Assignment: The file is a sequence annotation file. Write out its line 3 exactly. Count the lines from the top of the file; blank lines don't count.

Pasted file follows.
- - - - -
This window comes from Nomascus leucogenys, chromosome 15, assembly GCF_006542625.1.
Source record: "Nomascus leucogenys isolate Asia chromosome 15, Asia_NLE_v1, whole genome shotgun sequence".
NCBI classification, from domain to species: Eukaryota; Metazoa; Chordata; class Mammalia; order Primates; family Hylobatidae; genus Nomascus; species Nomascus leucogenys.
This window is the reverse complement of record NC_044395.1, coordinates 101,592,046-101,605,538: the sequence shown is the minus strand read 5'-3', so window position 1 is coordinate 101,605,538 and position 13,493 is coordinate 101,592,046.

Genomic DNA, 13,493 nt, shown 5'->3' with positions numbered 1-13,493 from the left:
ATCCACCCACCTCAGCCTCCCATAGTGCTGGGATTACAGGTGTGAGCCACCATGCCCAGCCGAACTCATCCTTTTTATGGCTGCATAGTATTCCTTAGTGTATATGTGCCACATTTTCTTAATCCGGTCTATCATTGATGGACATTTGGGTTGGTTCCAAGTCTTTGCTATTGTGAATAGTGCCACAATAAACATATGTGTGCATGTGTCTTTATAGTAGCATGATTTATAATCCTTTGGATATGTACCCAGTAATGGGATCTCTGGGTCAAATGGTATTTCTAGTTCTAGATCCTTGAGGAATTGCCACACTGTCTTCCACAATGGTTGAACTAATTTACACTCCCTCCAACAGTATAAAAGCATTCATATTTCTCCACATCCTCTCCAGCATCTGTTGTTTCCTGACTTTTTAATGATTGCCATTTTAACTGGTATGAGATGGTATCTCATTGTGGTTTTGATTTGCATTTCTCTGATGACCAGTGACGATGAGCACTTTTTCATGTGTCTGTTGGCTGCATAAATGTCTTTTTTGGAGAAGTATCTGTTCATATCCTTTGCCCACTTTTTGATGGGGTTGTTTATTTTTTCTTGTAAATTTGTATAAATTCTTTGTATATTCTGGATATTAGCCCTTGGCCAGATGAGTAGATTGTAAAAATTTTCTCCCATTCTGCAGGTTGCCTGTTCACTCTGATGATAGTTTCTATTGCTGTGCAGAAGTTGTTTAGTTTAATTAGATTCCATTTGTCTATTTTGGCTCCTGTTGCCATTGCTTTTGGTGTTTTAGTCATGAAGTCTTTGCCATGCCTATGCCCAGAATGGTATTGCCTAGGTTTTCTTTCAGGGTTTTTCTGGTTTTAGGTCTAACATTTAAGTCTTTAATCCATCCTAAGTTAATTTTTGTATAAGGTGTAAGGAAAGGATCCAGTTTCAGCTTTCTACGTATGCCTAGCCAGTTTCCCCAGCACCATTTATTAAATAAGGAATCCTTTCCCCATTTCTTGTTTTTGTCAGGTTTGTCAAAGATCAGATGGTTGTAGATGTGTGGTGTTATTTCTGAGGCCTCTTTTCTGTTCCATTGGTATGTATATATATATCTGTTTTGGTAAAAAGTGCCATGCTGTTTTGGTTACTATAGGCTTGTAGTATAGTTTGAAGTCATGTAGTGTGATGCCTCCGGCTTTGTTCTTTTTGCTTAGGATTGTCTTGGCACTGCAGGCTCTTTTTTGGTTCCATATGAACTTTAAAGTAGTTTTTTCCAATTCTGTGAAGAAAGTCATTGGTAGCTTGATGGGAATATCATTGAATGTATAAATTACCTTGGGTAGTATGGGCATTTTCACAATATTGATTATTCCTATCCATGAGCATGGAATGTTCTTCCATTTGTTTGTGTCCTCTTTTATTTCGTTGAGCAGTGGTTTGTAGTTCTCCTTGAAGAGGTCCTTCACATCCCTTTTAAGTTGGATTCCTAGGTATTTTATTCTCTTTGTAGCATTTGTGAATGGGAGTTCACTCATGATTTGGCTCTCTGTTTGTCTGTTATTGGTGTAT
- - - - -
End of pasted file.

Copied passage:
NCBI classification, from domain to species: Eukaryota; Metazoa; Chordata; class Mammalia; order Primates; family Hylobatidae; genus Nomascus; species Nomascus leucogenys.